Gene-assisted selection using a pedigree dissection approach to identify Yr genes in wheat breeding materials

Ghaffary Safiabad Agricultural Research Center, Iran

Yellow rust is the most dangerous of the wheat rusts worldwide. Disease management involves breeding and fungicide application, with the former being more cost effective and environmentally acceptable. Despite the release of numerous yellow rust resistant cultivars in many countries, new aggressive strains inevitably overcome the resistances in a zigzag or ‘boom and bust’manner. For example, Chamran (Attila-50-Y), released in 1997 in Iran, immediately became the most popular cultivar nationally. In 2012-2013, a new aggressive Pst strain overcame the resistance in Chamran as well as Vee/Nac (an early maturity line suitable for the wheat-maize cropping system) in Khuzestan, a major wheat-producing region in the southwest of the country. Evaluations of wheat germplasm at the Safiabad Agricultural Research Center (North Khuzestan) identified 17 completely or partially resistant lines. Pedigree analyses of resistant lines identified Batavia, Genaro 81, Opata, Pastor, Trap and Yaco as possible sources of resistance. Genotype information of these cultivars obtained from the database indicated the presence of Yr33, Yr30+Yr18 and Yr31 in Batavia, Opata and Pastor, respectively. Genaro 81, Trap and Yaco carry Yr18. Currently, F2 populations of 34 crosses of 17 resistant lines to locally adapted cultivars Chamran and Vee/Nac are undergoing field selection in a nursery inoculated with the 2012-2013 aggressive race. The progenies of selected plants will undergo further testing and selected homozygous F3 lines will be genotyped for markers associated with Yr18 (Xgwm295-7D), Yr30 (flanking markers Xgwm533.1 - Xgwm493-3B), Yr31 (Xgwm630/Xgwm374-2B (Lr13/Lr23)) and Yr33 (flanking markers Xgwm111 - Xgwm437-7D).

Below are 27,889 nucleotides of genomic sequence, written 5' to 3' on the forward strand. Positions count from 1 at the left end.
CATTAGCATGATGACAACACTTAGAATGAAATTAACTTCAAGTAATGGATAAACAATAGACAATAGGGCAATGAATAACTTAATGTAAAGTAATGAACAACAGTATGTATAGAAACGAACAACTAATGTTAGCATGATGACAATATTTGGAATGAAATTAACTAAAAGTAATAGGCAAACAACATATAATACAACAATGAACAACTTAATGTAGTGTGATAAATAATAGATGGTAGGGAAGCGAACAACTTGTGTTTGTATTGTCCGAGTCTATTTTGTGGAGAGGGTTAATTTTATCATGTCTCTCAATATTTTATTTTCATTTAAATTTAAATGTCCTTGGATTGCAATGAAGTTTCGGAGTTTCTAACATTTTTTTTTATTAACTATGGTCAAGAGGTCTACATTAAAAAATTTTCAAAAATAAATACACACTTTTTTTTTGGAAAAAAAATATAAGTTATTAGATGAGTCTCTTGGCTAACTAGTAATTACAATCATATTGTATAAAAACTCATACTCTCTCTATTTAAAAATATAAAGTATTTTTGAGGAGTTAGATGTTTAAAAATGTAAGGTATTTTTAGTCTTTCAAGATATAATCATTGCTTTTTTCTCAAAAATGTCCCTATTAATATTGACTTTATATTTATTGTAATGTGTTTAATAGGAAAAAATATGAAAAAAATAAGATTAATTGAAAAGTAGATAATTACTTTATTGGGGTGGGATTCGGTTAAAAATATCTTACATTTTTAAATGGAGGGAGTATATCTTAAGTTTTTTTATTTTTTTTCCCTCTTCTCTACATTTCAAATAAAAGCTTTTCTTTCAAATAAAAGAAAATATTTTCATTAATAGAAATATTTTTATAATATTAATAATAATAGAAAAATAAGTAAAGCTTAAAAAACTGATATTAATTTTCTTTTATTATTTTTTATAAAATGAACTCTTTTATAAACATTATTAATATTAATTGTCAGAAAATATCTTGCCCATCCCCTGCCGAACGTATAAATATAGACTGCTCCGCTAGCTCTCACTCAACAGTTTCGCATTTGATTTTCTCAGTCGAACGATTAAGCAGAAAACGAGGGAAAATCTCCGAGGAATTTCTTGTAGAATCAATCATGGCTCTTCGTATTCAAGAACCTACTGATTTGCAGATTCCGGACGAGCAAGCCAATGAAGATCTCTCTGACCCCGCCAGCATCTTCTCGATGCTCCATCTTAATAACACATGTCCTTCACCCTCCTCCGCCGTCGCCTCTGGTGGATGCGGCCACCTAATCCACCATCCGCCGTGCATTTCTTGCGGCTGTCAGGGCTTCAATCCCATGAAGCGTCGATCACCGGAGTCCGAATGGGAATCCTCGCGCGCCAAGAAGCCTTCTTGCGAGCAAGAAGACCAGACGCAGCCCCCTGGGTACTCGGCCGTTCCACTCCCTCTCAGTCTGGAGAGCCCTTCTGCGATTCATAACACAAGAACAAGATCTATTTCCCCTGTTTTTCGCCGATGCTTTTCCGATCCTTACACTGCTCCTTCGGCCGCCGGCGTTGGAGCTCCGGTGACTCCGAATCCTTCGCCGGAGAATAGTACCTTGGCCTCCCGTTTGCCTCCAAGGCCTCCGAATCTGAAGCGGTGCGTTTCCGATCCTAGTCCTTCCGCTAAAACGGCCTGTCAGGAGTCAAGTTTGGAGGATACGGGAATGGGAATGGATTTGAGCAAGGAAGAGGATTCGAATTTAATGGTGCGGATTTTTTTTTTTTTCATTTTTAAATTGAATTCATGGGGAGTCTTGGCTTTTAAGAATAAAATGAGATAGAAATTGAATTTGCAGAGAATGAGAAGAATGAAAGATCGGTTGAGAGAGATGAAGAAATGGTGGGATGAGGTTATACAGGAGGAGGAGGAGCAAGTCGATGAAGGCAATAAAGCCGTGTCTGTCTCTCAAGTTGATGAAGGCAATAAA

Cytogenetic analysis and molecular mapping of inheritance of resistance in barley to Puccinia striiformis

Elmansour The University of Sydney, Plant Breeding Institute, Australia

Plants are generally non-hosts to most diseases. Barley is a host to Puccinia striiformis f. sp. hordei, but is a near non-host to P. striiformis f. sp. tritici (Pst) and to P. striiformis f. sp. pseudohordei (Psp), which cause stripe rust on wheat and barley grass (Hordeum murinum, H. leporinum), respectively. This study was carried out to determine the inheritance of resistance in barley line 81882/BS1 using the mapping population: 81882/BS1/Biosaline-19. 81882/BS1 is a H. vulgare derivative of cv. Vada, carrying an introgression from H. bulbosum on chromosome 2HS, and Biosaline-19 is susceptible to both Pst and Psp. Phenotyping of F3 lines with Psp culture 981549 and Pst pathotype 134 E16 A+ showed that 81882/BS1 carried two genes for resistance to Psp, and three genes for resistance to Pst. Cytogenetic analysis and molecular mapping were performed to further characterize the resistance of 81882/BS1 to Psp. Joint phenotypic and cytogenetic analysis indicated that at least one of the genes for resistance to Psp was associated with the H. bulbosum introgression previously located on chromosome 2H (Zhang unpublished). Preliminary molecular mapping of 15 non-segregating resistant and 15 non-segregating susceptible lines using >10K DArTseq molecular markers located the second gene on chromosome 1H. This gene was probably contributed by Vada. Further studies are underway to confirm the locations of these two loci by fine mapping.